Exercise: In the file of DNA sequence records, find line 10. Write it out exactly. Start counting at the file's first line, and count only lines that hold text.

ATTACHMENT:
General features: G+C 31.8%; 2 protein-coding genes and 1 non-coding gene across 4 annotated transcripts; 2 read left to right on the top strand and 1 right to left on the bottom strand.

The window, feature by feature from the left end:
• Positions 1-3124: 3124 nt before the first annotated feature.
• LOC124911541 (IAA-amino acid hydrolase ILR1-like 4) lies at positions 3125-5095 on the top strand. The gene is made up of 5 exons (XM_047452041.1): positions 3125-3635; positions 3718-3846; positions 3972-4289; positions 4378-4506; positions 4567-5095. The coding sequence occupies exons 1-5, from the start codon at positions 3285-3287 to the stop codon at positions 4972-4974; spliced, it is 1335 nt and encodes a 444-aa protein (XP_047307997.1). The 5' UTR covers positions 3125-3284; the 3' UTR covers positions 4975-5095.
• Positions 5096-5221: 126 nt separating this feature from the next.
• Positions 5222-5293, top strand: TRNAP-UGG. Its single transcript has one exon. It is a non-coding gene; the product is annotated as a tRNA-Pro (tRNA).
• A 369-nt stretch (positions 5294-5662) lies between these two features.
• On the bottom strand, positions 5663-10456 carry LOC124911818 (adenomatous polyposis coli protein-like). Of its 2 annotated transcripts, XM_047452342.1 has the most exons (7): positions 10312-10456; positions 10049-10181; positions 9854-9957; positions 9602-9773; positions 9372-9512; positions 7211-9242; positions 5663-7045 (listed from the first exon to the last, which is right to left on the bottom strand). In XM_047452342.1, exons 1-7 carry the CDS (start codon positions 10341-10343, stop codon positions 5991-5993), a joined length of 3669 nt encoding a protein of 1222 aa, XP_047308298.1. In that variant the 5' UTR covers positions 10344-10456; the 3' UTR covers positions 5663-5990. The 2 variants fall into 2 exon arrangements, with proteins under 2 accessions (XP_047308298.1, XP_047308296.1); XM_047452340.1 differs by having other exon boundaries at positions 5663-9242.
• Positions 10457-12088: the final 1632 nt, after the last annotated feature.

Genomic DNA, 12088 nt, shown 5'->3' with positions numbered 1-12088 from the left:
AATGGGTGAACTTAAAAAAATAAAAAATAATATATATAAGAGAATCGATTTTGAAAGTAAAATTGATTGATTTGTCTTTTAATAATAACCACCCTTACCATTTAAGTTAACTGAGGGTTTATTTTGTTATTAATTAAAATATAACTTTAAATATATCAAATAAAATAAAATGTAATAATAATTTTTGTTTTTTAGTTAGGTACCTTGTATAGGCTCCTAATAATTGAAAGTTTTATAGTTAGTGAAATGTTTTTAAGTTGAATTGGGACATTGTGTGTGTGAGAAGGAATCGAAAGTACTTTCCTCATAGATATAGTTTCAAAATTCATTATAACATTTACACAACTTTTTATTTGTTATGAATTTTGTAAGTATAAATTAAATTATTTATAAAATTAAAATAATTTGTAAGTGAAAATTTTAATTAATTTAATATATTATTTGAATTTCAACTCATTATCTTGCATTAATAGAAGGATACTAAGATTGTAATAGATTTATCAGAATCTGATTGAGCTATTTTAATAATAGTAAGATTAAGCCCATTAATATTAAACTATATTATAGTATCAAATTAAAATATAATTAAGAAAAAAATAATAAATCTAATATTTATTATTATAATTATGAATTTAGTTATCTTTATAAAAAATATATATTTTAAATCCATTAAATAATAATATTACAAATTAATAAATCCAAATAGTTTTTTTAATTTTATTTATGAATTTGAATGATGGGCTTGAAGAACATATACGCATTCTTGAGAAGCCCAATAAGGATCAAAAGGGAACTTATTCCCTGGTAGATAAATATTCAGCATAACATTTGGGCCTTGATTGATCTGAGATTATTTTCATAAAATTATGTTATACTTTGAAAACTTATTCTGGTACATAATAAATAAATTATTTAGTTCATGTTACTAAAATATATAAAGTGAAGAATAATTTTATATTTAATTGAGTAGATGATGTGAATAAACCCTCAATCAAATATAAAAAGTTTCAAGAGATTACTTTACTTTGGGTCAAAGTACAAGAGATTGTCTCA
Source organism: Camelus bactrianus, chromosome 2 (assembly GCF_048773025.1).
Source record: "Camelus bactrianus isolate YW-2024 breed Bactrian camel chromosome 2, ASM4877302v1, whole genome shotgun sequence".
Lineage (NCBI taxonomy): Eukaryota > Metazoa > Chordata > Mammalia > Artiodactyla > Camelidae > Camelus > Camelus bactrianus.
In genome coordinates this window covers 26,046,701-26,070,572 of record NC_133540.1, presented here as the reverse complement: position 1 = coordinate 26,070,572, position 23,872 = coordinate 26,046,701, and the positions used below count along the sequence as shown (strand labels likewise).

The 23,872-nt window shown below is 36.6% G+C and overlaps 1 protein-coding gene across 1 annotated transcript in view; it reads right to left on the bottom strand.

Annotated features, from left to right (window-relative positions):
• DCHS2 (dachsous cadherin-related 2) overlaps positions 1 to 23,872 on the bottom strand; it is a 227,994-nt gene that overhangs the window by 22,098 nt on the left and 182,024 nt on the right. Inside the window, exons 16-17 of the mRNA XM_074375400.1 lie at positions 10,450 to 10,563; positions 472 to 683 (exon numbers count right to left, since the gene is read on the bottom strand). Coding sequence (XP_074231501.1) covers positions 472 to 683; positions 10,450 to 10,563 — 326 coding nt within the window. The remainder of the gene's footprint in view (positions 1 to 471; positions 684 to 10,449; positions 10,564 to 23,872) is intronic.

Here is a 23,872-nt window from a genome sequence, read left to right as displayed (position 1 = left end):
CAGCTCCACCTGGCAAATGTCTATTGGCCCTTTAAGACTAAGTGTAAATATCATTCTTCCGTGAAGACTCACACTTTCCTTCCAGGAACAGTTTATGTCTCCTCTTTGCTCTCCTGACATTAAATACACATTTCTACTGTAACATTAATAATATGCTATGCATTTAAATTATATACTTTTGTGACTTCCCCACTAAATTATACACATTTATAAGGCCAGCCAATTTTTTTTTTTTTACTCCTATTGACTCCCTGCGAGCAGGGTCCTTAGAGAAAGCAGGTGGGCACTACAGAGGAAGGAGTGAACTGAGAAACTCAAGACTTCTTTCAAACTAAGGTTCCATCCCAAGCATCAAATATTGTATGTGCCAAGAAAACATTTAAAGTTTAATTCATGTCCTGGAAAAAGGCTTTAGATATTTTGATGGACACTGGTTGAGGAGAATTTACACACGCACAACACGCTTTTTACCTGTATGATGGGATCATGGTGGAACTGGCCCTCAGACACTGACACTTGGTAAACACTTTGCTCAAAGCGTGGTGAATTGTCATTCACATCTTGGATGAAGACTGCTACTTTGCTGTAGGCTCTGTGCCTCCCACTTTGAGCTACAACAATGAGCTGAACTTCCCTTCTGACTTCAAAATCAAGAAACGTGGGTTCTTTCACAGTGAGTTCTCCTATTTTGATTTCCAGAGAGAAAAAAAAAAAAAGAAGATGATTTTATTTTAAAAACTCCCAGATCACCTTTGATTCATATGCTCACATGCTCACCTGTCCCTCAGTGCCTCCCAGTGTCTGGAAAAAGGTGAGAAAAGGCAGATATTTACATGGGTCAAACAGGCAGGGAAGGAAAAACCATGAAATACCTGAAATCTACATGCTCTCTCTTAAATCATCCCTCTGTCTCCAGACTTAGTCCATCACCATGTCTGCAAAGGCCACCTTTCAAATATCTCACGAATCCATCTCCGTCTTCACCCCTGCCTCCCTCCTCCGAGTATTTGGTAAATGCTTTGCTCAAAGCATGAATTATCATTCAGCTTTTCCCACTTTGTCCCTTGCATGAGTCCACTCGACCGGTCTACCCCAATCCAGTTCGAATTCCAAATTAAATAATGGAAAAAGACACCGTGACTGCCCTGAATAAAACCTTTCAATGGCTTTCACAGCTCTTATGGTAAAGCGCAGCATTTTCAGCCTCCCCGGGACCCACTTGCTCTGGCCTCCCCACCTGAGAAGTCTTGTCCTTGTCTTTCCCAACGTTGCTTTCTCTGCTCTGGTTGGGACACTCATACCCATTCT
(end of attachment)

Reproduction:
Genomic DNA, 12088 nt, shown 5'->3' with positions numbered 1-12088 from the left: